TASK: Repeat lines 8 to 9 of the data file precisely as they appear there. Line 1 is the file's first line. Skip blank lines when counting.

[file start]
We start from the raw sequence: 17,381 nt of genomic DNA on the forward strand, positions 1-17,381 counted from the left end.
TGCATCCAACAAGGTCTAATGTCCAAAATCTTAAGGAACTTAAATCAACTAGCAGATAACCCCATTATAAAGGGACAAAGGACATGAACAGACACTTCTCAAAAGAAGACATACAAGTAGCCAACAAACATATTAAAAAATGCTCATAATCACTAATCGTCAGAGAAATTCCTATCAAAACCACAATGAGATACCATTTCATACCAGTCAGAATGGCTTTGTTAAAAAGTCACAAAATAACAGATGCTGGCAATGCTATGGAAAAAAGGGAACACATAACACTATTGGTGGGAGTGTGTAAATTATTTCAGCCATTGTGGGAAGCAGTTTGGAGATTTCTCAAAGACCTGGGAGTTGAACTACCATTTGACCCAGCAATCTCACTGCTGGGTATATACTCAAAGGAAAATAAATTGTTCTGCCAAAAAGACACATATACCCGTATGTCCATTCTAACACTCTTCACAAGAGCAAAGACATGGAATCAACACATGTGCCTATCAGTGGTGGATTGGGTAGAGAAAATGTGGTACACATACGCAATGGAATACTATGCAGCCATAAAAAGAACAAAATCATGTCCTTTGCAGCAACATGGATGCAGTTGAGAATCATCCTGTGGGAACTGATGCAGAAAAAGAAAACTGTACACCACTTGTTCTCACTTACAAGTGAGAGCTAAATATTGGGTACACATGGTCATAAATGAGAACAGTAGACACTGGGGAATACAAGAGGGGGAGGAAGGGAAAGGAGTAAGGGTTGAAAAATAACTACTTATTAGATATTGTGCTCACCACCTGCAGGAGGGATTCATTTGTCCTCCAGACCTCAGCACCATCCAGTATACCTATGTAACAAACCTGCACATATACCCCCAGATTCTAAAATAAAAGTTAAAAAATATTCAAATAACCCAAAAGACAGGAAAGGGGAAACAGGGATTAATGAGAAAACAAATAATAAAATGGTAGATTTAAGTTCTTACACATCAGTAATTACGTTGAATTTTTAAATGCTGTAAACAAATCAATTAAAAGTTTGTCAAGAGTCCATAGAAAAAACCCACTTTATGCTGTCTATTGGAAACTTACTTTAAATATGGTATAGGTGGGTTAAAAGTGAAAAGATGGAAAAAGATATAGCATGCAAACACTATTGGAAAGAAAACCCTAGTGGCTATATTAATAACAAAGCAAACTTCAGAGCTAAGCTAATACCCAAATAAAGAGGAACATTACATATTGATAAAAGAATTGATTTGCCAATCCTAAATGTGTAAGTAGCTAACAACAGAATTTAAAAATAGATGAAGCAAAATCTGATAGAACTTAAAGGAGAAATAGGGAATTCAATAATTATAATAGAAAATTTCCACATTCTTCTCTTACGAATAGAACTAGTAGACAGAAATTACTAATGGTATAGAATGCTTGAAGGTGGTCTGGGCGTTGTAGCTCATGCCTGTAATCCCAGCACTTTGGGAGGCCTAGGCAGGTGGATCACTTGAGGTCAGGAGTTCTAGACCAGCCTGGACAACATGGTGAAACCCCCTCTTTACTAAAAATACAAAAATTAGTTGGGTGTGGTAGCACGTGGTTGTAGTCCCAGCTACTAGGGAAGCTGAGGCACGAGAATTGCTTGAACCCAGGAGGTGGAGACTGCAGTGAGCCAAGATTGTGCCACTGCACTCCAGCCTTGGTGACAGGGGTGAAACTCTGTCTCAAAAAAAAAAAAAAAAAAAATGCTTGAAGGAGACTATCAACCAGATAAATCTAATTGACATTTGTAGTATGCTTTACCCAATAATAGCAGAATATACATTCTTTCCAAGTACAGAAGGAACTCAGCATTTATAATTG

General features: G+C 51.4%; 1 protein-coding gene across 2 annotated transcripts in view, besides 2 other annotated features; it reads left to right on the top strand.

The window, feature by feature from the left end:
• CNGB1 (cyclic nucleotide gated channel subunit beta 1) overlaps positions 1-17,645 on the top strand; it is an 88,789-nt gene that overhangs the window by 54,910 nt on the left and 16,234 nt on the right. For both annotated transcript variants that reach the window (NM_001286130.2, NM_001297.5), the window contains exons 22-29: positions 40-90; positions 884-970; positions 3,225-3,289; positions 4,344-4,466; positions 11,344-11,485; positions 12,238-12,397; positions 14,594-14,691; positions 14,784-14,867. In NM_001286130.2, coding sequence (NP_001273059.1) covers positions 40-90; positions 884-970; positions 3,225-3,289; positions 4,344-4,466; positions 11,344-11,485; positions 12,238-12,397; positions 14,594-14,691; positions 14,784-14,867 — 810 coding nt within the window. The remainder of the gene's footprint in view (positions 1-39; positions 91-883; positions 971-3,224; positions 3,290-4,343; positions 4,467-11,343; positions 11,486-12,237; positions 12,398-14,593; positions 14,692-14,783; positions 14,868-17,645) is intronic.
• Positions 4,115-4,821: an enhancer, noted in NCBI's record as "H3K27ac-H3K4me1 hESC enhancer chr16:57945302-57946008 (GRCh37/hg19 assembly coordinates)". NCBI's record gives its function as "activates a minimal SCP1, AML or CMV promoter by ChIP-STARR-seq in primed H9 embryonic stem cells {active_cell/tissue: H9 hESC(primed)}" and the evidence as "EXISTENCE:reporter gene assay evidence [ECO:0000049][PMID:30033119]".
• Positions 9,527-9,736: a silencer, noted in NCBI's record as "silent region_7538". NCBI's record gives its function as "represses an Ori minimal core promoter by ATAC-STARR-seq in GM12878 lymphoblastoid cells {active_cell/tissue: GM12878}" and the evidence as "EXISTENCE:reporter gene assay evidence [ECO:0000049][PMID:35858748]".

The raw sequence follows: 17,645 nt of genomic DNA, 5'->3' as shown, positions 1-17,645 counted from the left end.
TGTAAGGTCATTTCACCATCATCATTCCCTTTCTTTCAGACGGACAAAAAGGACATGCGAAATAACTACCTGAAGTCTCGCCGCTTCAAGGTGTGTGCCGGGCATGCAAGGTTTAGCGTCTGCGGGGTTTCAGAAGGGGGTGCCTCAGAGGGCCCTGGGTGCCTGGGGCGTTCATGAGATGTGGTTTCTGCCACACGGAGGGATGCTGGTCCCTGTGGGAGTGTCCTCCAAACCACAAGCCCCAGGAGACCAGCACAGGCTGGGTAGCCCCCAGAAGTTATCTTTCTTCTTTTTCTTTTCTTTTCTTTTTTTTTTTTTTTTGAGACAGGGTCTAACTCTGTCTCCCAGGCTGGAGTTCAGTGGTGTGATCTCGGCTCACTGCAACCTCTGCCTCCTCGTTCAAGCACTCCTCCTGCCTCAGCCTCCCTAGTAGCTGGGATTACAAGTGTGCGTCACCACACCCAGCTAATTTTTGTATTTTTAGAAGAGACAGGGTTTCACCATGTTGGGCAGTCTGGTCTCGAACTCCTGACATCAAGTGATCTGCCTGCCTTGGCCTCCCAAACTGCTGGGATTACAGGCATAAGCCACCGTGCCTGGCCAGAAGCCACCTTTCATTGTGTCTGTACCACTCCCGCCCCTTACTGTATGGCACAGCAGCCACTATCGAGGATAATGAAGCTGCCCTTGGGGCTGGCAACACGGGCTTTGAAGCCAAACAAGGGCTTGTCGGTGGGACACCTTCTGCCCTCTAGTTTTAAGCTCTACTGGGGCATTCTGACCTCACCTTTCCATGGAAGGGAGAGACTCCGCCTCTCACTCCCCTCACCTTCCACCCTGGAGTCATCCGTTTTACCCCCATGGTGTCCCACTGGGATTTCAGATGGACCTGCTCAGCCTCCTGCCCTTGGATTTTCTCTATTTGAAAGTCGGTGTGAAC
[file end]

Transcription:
The raw sequence follows: 17,645 nt of genomic DNA, 5'->3' as shown, positions 1-17,645 counted from the left end.
TGTAAGGTCATTTCACCATCATCATTCCCTTTCTTTCAGACGGACAAAAAGGACATGCGAAATAACTACCTGAAGTCTCGCCGCTTCAAGGTGTGTGCCGGGCATGCAAGGTTTAGCGTCTGCGGGGTTTCAGAAGGGGGTGCCTCAGAGGGCCCTGGGTGCCTGGGGCGTTCATGAGATGTGGTTTCTGCCACACGGAGGGATGCTGGTCCCTGTGGGAGTGTCCTCCAAACCACAAGCCCCAGGAGACCAGCACAGGCTGGGTAGCCCCCAGAAGTTATCTTTCTTCTTTTTCTTTTCTTTTCTTTTTTTTTTTTTTTTGAGACAGGGTCTAACTCTGTCTCCCAGGCTGGAGTTCAGTGGTGTGATCTCGGCTCACTGCAACCTCTGCCTCCTCGTTCAAGCACTCCTCCTGCCTCAGCCTCCCTAGTAGCTGGGATTACAAGTGTGCGTCACCACACCCAGCTAATTTTTGTATTTTTAGAAGAGACAGGGTTTCACCATGTTGGGCAGTCTGGTCTCGAACTCCTGACATCAAGTGATCTGCCTGCCTTGGCCTCCCAAACTGCTGGGATTACAGGCATAAGCCACCGTGCCTGGCCAGAAGCCACCTTTCATTGTGTCTGTACCACTCCCGCCCCTTACTGTATGGCACAGCAGCCACTATCGAGGATAATGAAGCTGCCCTTGGGGCTGGCAACACGGGCTTTGAAGCCAAACAAGGGCTTGTCGGTGGGACACCTTCTGCCCTCTAGTTTTAAGCTCTACTGGGGCATTCTGACCTCACCTTTCCATGGAAGGGAGAGACTCCGCCTCTCACTCCCCTCACCTTCCACCCTGGAGTCATCCGTTTTACCCCCATGGTGTCCCACTGGGATTTCAGATGGACCTGCTCAGCCTCCTGCCCTTGGATTTTCTCTATTTGAAAGTCGGTGTGAAC